"That's the strength of contemporary art's soft power," she explained, citing the examples of China and Saudi Arabia.

A visitor takes picture with mobile phone during the opening of GES-2 contemporary arts centre in Moscow. Photo: AFP A visitor takes picture with mobile phone during the opening of GES-2 contemporary arts centre in Moscow. Photo: AFP

For the mega-rich, contemporary art is also a way of giving back to the community, she added, as art is typically supported by little public funding.

Mikhelson is not the first billionaire to build Moscow an arts venue. In 2008, billionaire Roman Abramovich gifted the city the contemporary art museum Garage.

Dangerous opening

In recent years, Russia has made waves in the art world mostly for the radical and political performances of artists like the feminist group Pussy Riot or Pyotr Pavlensky, who has sewn his lips shut and nailed his testicles to Red Square as gestures of protest.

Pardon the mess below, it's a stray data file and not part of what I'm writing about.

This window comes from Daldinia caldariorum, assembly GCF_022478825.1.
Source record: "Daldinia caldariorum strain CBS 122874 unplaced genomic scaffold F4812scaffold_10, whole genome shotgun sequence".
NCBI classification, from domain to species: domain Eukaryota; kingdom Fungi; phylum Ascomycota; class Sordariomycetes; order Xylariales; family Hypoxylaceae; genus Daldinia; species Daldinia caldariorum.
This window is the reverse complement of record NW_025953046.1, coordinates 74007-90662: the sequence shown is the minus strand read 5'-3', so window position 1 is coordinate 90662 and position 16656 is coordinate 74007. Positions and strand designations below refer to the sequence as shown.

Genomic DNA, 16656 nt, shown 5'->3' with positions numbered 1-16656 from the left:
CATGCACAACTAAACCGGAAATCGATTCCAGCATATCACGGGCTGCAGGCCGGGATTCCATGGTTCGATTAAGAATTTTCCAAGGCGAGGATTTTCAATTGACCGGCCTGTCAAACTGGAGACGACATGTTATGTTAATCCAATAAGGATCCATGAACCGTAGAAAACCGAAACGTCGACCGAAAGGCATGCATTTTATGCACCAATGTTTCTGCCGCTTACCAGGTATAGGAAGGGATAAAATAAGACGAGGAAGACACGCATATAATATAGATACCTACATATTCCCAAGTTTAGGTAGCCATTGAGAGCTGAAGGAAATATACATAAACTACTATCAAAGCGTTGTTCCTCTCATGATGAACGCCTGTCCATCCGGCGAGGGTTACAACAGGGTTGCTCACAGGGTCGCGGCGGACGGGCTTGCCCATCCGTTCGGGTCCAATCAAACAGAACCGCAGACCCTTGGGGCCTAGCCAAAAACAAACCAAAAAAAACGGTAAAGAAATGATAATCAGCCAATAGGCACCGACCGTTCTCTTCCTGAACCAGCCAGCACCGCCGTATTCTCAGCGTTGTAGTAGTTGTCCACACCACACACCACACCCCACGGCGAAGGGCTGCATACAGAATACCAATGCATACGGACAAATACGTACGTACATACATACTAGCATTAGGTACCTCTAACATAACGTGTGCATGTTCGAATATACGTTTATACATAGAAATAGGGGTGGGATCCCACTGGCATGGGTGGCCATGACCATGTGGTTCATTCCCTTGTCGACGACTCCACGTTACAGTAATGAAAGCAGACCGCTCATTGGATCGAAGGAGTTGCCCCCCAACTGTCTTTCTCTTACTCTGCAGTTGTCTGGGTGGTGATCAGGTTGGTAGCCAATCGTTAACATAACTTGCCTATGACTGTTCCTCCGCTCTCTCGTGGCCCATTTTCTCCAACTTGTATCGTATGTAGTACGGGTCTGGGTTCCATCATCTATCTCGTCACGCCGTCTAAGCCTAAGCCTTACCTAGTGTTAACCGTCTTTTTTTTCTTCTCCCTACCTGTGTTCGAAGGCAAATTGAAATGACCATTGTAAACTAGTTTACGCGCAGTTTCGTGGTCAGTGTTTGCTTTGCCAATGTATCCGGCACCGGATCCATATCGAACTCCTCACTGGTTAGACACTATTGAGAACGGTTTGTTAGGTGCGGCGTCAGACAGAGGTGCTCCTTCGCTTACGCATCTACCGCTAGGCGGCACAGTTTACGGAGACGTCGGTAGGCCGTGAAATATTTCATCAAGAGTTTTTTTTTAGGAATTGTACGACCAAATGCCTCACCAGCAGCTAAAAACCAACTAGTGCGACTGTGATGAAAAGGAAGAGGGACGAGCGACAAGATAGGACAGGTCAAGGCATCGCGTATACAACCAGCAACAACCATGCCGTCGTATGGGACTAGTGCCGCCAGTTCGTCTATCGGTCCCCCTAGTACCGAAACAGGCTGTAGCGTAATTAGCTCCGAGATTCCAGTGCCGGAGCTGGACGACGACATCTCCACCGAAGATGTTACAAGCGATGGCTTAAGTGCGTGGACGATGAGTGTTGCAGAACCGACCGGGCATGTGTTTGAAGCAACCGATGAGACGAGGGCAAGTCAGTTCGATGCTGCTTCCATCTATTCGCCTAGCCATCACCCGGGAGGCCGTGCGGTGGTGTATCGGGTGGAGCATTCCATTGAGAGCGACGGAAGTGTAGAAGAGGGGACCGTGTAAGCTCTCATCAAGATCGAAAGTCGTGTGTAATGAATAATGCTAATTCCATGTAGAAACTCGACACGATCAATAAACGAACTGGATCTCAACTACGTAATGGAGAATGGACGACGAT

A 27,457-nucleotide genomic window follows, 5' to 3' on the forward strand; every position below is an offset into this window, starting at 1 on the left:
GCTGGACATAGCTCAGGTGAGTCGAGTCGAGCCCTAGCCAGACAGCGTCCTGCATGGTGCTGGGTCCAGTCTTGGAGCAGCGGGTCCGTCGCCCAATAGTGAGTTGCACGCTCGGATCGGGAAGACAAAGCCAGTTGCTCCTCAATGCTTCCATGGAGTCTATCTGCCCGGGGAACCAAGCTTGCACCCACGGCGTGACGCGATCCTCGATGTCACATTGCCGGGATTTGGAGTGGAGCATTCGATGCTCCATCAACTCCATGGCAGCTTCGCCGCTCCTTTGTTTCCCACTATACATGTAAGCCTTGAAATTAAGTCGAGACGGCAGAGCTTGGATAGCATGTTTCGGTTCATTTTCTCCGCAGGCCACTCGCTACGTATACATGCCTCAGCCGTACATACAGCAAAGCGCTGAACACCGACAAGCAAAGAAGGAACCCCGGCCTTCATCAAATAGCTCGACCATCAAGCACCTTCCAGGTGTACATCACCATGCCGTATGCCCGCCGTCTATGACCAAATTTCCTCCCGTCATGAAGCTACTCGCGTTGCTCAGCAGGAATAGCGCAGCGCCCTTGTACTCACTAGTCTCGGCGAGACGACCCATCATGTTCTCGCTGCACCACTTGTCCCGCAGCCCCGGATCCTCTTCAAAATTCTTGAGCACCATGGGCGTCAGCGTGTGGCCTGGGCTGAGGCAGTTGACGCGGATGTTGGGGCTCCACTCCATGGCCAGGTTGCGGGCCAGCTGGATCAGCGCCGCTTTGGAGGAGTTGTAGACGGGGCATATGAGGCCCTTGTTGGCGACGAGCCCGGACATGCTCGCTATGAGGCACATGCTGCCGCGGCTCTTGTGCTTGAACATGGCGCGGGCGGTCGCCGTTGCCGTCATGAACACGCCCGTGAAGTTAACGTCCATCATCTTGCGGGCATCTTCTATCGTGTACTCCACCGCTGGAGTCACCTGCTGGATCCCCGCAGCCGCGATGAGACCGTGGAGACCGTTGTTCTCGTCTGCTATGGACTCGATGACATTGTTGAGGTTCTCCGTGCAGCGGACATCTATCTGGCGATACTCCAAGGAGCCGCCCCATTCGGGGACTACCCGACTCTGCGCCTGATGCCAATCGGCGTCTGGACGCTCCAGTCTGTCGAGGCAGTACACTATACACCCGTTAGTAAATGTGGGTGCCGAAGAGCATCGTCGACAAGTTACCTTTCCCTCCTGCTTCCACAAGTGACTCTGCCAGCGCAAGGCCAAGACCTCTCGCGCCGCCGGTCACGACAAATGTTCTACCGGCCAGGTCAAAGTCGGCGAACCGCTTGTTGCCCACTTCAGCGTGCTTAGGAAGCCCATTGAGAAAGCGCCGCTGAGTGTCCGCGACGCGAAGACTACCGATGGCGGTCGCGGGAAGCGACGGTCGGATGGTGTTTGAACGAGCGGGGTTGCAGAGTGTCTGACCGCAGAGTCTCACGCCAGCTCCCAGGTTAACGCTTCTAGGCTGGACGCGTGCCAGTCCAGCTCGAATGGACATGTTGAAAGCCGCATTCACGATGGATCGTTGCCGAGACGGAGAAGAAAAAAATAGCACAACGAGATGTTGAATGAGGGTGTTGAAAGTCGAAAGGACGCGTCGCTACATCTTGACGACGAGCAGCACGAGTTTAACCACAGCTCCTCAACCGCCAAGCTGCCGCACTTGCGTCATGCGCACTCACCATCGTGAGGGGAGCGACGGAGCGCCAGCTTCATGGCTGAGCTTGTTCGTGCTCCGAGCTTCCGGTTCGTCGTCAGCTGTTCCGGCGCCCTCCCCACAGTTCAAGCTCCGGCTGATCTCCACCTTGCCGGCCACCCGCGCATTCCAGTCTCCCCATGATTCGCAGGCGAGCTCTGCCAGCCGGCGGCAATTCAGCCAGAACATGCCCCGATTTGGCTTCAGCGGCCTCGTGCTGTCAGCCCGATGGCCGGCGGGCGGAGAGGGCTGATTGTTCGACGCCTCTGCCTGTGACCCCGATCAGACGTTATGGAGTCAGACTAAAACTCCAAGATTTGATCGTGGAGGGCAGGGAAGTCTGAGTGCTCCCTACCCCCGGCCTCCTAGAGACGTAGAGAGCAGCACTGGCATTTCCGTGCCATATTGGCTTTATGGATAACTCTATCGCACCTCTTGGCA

Their notoriety has also been due in part to the reaction of the Russian authorities, who have fined and jailed the artists.

While GES-2 promises cutting-edge art, it also vows to be accessible to all, especially families.

In a show of support, Putin himself came to visit the centre this week ahead of its official opening.

Beyond pleasing art lovers, the GES-2 venue also aims to brush up the image of Russian power, according to some observers. Photo: AFP Beyond pleasing art lovers, the GES-2 venue also aims to brush up the image of Russian power, according to some observers. Photo: AFP

The centre will open with a show by Icelandic artist Ragnar Kjartansson, whose exhibit will recreate every episode of the 1980s US soap opera Santa Barbara, which was a hit in Russia.